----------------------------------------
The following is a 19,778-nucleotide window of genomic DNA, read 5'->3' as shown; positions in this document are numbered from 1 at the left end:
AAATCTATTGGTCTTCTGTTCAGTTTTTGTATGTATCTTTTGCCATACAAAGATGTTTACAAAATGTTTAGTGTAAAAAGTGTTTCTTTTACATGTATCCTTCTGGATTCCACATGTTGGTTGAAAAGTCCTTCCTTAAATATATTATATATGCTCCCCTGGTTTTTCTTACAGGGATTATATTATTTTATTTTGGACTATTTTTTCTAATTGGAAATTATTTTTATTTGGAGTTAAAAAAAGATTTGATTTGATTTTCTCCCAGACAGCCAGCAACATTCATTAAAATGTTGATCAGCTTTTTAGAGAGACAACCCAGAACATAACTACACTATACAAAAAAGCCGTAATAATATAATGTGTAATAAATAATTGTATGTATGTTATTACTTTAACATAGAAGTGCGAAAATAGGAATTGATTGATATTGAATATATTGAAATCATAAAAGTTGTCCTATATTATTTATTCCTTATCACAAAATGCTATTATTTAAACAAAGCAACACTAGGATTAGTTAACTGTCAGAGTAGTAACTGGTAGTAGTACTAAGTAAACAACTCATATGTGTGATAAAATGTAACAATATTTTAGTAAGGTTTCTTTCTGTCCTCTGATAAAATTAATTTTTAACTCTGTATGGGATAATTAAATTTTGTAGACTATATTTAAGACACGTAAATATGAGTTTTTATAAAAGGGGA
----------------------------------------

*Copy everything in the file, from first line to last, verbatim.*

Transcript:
The following is a 19,778-nucleotide window of genomic DNA, read 5'->3' as shown; positions in this document are numbered from 1 at the left end:
AAATCTATTGGTCTTCTGTTCAGTTTTTGTATGTATCTTTTGCCATACAAAGATGTTTACAAAATGTTTAGTGTAAAAAGTGTTTCTTTTACATGTATCCTTCTGGATTCCACATGTTGGTTGAAAAGTCCTTCCTTAAATATATTATATATGCTCCCCTGGTTTTTCTTACAGGGATTATATTATTTTATTTTGGACTATTTTTTCTAATTGGAAATTATTTTTATTTGGAGTTAAAAAAAGATTTGATTTGATTTTCTCCCAGACAGCCAGCAACATTCATTAAAATGTTGATCAGCTTTTTAGAGAGACAACCCAGAACATAACTACACTATACAAAAAAGCCGTAATAATATAATGTGTAATAAATAATTGTATGTATGTTATTACTTTAACATAGAAGTGCGAAAATAGGAATTGATTGATATTGAATATATTGAAATCATAAAAGTTGTCCTATATTATTTATTCCTTATCACAAAATGCTATTATTTAAACAAAGCAACACTAGGATTAGTTAACTGTCAGAGTAGTAACTGGTAGTAGTACTAAGTAAACAACTCATATGTGTGATAAAATGTAACAATATTTTAGTAAGGTTTCTTTCTGTCCTCTGATAAAATTAATTTTTAACTCTGTATGGGATAATTAAATTTTGTAGACTATATTTAAGACACGTAAATATGAGTTTTTATAAAAGGGGA